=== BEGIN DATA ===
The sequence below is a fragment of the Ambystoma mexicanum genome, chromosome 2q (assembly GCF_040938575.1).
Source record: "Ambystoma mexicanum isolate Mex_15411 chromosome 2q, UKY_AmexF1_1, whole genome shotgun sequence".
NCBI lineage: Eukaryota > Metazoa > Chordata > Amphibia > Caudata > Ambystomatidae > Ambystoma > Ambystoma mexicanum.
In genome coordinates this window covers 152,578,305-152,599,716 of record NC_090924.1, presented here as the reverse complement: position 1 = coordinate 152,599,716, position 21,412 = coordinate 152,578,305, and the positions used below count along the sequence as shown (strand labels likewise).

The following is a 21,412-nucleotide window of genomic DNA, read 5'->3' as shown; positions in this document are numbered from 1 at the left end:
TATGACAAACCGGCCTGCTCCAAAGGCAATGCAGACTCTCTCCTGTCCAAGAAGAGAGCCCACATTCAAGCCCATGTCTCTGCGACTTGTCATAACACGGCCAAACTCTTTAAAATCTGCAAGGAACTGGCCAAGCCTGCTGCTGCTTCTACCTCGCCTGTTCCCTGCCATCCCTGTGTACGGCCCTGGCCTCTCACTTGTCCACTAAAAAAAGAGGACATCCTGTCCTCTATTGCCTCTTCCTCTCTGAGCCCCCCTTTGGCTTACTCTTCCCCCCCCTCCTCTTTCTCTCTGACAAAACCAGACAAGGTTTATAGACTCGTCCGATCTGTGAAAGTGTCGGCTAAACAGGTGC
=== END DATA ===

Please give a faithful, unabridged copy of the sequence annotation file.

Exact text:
The sequence below is a fragment of the Ambystoma mexicanum genome, chromosome 2q (assembly GCF_040938575.1).
Source record: "Ambystoma mexicanum isolate Mex_15411 chromosome 2q, UKY_AmexF1_1, whole genome shotgun sequence".
NCBI lineage: Eukaryota > Metazoa > Chordata > Amphibia > Caudata > Ambystomatidae > Ambystoma > Ambystoma mexicanum.
In genome coordinates this window covers 152,578,305-152,599,716 of record NC_090924.1, presented here as the reverse complement: position 1 = coordinate 152,599,716, position 21,412 = coordinate 152,578,305, and the positions used below count along the sequence as shown (strand labels likewise).

The following is a 21,412-nucleotide window of genomic DNA, read 5'->3' as shown; positions in this document are numbered from 1 at the left end:
TATGACAAACCGGCCTGCTCCAAAGGCAATGCAGACTCTCTCCTGTCCAAGAAGAGAGCCCACATTCAAGCCCATGTCTCTGCGACTTGTCATAACACGGCCAAACTCTTTAAAATCTGCAAGGAACTGGCCAAGCCTGCTGCTGCTTCTACCTCGCCTGTTCCCTGCCATCCCTGTGTACGGCCCTGGCCTCTCACTTGTCCACTAAAAAAAGAGGACATCCTGTCCTCTATTGCCTCTTCCTCTCTGAGCCCCCCTTTGGCTTACTCTTCCCCCCCCTCCTCTTTCTCTCTGACAAAACCAGACAAGGTTTATAGACTCGTCCGATCTGTGAAAGTGTCGGCTAAACAGGTGC